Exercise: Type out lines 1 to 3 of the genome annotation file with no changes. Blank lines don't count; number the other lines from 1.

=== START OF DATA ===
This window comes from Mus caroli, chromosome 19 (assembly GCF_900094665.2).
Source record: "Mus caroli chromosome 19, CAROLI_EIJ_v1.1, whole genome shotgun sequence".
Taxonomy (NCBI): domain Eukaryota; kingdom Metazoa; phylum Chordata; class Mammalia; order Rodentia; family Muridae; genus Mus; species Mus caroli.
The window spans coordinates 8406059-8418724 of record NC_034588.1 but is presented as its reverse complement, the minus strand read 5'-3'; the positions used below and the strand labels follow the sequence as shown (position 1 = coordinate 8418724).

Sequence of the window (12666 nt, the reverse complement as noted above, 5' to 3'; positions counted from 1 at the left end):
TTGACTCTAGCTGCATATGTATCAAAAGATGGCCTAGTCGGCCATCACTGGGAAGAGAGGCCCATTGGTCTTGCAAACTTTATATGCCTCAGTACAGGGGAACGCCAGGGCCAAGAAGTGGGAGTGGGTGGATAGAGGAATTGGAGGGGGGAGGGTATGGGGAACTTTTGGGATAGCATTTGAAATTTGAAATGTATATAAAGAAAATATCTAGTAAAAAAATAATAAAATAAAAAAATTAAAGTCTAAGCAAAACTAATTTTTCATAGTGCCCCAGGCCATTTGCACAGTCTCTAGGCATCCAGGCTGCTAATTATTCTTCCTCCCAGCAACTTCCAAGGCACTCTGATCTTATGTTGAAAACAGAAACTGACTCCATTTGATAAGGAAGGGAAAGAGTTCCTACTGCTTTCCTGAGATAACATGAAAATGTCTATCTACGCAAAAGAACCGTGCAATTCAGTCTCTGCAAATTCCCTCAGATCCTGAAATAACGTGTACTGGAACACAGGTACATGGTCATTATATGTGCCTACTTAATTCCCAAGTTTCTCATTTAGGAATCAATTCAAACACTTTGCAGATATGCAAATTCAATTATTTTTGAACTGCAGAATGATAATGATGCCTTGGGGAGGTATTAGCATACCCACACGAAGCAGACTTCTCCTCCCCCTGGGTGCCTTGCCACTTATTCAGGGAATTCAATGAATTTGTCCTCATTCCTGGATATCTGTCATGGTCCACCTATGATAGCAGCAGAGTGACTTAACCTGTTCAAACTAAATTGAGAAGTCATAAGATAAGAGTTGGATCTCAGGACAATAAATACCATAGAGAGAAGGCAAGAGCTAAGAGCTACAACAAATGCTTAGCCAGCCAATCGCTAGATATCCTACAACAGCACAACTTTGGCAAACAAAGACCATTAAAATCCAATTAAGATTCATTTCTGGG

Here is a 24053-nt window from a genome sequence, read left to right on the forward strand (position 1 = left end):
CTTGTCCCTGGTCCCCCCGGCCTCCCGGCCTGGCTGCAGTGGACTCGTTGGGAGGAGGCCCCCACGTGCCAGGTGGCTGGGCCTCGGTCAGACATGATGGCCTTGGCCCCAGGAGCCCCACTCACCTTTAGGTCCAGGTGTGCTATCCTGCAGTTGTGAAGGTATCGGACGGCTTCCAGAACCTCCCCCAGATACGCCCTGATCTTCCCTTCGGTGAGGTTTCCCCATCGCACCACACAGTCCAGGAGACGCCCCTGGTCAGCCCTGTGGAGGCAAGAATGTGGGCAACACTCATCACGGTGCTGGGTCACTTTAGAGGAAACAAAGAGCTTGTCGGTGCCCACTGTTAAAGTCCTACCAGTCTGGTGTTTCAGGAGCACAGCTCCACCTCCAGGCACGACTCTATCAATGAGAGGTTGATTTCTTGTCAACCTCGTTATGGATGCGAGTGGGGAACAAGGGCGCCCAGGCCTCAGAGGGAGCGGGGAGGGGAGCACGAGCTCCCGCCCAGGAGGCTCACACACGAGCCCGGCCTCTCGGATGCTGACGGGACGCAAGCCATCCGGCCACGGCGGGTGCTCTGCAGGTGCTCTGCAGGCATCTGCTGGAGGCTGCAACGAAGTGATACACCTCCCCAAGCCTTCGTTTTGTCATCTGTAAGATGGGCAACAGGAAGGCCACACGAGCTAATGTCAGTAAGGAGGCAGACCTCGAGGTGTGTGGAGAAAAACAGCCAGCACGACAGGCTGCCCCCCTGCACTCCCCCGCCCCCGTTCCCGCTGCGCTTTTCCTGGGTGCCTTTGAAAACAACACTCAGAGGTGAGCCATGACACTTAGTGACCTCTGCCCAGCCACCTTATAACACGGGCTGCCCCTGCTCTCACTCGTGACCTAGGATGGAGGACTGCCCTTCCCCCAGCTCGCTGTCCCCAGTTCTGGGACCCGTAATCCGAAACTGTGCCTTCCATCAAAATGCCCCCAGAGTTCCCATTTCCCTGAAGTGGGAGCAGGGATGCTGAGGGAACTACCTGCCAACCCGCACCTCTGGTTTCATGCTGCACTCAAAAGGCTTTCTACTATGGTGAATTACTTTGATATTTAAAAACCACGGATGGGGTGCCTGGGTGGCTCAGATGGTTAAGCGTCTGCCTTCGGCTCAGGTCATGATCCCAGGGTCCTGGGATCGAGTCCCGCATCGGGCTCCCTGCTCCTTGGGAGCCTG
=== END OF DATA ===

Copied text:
This window comes from Mus caroli, chromosome 19 (assembly GCF_900094665.2).
Source record: "Mus caroli chromosome 19, CAROLI_EIJ_v1.1, whole genome shotgun sequence".
Taxonomy (NCBI): domain Eukaryota; kingdom Metazoa; phylum Chordata; class Mammalia; order Rodentia; family Muridae; genus Mus; species Mus caroli.